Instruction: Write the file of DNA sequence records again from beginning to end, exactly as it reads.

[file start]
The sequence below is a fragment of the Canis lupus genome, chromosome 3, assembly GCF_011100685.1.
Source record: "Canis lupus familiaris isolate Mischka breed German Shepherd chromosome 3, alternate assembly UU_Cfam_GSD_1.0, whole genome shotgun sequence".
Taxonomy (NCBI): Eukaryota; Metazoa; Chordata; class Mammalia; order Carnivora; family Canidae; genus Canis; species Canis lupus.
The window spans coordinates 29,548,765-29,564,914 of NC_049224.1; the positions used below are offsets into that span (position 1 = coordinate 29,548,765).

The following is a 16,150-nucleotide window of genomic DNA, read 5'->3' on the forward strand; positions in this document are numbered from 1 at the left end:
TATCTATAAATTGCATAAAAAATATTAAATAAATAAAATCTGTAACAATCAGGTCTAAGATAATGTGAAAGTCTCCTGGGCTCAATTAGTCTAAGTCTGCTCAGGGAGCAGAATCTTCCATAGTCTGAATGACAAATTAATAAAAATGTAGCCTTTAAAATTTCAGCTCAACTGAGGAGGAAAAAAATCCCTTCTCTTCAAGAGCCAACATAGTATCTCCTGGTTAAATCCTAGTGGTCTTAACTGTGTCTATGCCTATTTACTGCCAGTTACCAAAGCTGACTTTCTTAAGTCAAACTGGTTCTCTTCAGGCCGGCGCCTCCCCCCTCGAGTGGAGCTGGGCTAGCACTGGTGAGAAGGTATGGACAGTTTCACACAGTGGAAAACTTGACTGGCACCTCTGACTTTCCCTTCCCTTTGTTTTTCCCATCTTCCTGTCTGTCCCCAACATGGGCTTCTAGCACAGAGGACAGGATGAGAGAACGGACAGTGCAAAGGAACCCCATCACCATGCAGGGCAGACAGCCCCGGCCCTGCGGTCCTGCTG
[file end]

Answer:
The sequence below is a fragment of the Canis lupus genome, chromosome 3, assembly GCF_011100685.1.
Source record: "Canis lupus familiaris isolate Mischka breed German Shepherd chromosome 3, alternate assembly UU_Cfam_GSD_1.0, whole genome shotgun sequence".
Taxonomy (NCBI): Eukaryota; Metazoa; Chordata; class Mammalia; order Carnivora; family Canidae; genus Canis; species Canis lupus.
The window spans coordinates 29,548,765-29,564,914 of NC_049224.1; the positions used below are offsets into that span (position 1 = coordinate 29,548,765).

The following is a 16,150-nucleotide window of genomic DNA, read 5'->3' on the forward strand; positions in this document are numbered from 1 at the left end:
TATCTATAAATTGCATAAAAAATATTAAATAAATAAAATCTGTAACAATCAGGTCTAAGATAATGTGAAAGTCTCCTGGGCTCAATTAGTCTAAGTCTGCTCAGGGAGCAGAATCTTCCATAGTCTGAATGACAAATTAATAAAAATGTAGCCTTTAAAATTTCAGCTCAACTGAGGAGGAAAAAAATCCCTTCTCTTCAAGAGCCAACATAGTATCTCCTGGTTAAATCCTAGTGGTCTTAACTGTGTCTATGCCTATTTACTGCCAGTTACCAAAGCTGACTTTCTTAAGTCAAACTGGTTCTCTTCAGGCCGGCGCCTCCCCCCTCGAGTGGAGCTGGGCTAGCACTGGTGAGAAGGTATGGACAGTTTCACACAGTGGAAAACTTGACTGGCACCTCTGACTTTCCCTTCCCTTTGTTTTTCCCATCTTCCTGTCTGTCCCCAACATGGGCTTCTAGCACAGAGGACAGGATGAGAGAACGGACAGTGCAAAGGAACCCCATCACCATGCAGGGCAGACAGCCCCGGCCCTGCGGTCCTGCTG